SB 697 and the Hurdles to a “Value of Care” Model in California Workers’ Compensation

SB 697 and the Hurdles to a “Value of Care” Model in California Workers’ Compensation
Marc S. Wiesner

Last month, the California Senate passed SB 697. This bill, if signed into law, would require the Administrative Director of the Division of Workers’ Compensation to perform a study on whether it would be viable to link payment for workers’ compensation medical treatment to “value of care” instead of the current model where providers are paid based on services performed. Anyone who is involved in the workers’ compensation system should agree that people injured on the job should find more value and care. It will be interesting to see the results of this study, of course, but it seems such a switch would have to overcome hurdles.

The Lack of Trust in Workers’ Compensation

First, the workers’ compensation system is mired in a lack of trust. Take, for example, the 2020 changes to 8 CCR 10629. Prior to this change, a workers compensation judge could order one of the parties to serve minutes following a hearing. What happened? People wouldn’t. Instead of responding to offenders with sanctions, 8 CCR 10629 was enacted so anyone ordered to serve by a workers’ compensation judge must file the proof of service with the Workers’ Compensation Appeals Board.

There is a severe lack of trust between medical providers and claims administrators. Most employers (directly, through insurance carriers, or through claims administrators), have enacted a Medical Provider Network (MPN). This is a list of medical providers who can see an injured worker for a claim. If I have an injury and call one of these doctors, they’ll usually tell me they need authorization from the adjuster. The medical provider, even if knowing they’re in network, often doesn’t trust the claims administrators will pay without being pre-authorized. It’s easy to imagine many providers would not trust claims administrators’ value assessments, much less trust fair and timely payment after the delay of assessing “value.”

Adjusters don’t trust doctors, even when inside the employer’s MPN. One would think if a medical provider is in-network, there would be trust for that provider’s judgment. Unfortunately, this is not the case. All requests for medical treatment from an MPN doctor is subject to Utilization Review (UR). Even if specific medical treatment is approved, it is delayed by the time it takes to process the request through UR, inform the provider of the approval, and re-schedule the patient. That’s if services are approved. As I write this, I’m looking at case with over 50 medical treatment denials in a year. Over 50 times, an in-network doctor has said “my patient needs this to get better” and Utilization Review denied care. How much value did that injured worker find in the medical care? How much “value” was the doctor allowed to deliver?

The Limits on Workers’ Compensation Medical Treatment

This brings me to the second challenge I’d expect from a value based service. How can a provider demonstrate value in the face of rampant medical treatment denials? If my workers’ compensation doctor recommends physical therapy and it’s denied, was there value in that appointment? If not, whose fault is that? The doctor who is trying to help or the claims administrator who is motivated to keep costs down?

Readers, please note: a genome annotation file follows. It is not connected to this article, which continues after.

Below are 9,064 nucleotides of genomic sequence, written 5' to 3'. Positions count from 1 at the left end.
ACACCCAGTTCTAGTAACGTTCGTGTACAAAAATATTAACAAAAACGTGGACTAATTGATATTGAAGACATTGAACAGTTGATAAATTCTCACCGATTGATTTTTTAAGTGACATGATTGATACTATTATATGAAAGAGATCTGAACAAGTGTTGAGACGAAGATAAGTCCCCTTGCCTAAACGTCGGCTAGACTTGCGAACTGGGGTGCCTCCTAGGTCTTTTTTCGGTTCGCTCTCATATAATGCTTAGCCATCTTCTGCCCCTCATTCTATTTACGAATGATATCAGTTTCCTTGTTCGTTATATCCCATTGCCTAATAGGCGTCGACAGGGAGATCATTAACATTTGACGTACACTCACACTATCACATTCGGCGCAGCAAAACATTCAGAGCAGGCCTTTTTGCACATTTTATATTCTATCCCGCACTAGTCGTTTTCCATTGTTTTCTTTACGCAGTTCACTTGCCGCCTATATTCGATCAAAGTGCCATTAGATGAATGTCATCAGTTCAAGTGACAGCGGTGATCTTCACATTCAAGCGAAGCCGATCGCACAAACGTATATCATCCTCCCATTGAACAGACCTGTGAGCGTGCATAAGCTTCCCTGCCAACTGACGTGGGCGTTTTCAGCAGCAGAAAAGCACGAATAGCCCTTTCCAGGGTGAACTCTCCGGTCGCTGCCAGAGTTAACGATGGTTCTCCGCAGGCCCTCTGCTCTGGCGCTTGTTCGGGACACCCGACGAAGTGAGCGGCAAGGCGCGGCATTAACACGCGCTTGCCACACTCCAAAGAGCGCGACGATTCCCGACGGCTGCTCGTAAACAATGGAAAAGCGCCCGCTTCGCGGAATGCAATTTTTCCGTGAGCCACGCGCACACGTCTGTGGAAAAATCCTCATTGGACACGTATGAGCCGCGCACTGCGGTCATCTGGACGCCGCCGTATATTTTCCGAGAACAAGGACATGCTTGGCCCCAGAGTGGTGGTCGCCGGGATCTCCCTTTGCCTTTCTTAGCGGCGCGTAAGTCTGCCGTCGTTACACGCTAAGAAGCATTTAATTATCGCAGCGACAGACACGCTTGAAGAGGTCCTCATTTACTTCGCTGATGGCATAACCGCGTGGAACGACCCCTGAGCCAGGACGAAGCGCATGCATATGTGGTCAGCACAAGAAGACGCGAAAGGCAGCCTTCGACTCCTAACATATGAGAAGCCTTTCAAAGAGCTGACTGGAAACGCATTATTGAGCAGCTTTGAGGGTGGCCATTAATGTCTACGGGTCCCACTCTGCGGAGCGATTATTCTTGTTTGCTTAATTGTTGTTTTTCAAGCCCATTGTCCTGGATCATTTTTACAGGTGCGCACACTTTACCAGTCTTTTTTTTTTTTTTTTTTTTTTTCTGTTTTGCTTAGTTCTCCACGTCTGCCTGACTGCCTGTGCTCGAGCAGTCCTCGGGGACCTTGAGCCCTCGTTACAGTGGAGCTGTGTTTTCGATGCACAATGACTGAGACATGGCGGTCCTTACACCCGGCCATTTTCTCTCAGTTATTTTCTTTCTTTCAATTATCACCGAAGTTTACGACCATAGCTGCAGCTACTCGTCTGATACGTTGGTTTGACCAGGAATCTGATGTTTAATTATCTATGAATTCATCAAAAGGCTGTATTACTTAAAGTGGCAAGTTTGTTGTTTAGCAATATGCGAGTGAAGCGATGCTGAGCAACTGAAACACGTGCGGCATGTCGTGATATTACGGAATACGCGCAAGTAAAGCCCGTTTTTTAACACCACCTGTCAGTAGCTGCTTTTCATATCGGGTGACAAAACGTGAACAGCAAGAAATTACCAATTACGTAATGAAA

Then there’s the Medical Treatment Utilization Schedule (MTUS). The MTUS is a set of evidence based medical treatment guidelines. Let’s say I have a neck injury. My doctor thinks it’s severe enough to warrant disc replacement based on an MRI. Is it authorized? The MTUS indicates the injury must be “resistant to at least 6 weeks of non-operative care.” Meaning the doctor would need to show that 6 weeks of medical treatment failed to demonstrate significant value. This is a theme suffuses the MTUS because the core concept is to limit unnecessary medical treatment (and costs). How does a doctor show a given medical treatment is necessary? The less invasive treatment failed. If the less invasive treatment must fail before someone can finally enjoy medical care leading to a meaningful recovery, how is the provider getting paid while conservative treatment measures fail?

Notice, we are up to three delay points. First, authorizing the doctor for services. Second, Utilization Review time-frames. Third, demonstrating the failure of less invasive medical treatment. We can add a fourth, scheduling with the doctor in the first place (which is likely to be impacted if it’s billing and payment challenges cause more providers to decline workers’ compensation patients). With numerous delay points inherent in the workers’ compensation medical treatment system risking sub-optimal recoveries, how can we penalize the provider who couldn’t provide as much value because they couldn’t perform necessary medical treatment as quickly?

Streamlining care and increasing the value of services in the Workers’ Compensation system makes all the sense in the world. But it’s easy to imagine more providers fleeing the system if payment for their services is subject to further delay while UR allows their judgment to be routinely questioned and the MTUS requires a lack of lasting value before allowing more invasive treatment to proceed. If there is a move toward payment based on value of care, hopefully it would accompany a larger change to give doctors the chance to provide greater care with less delay.

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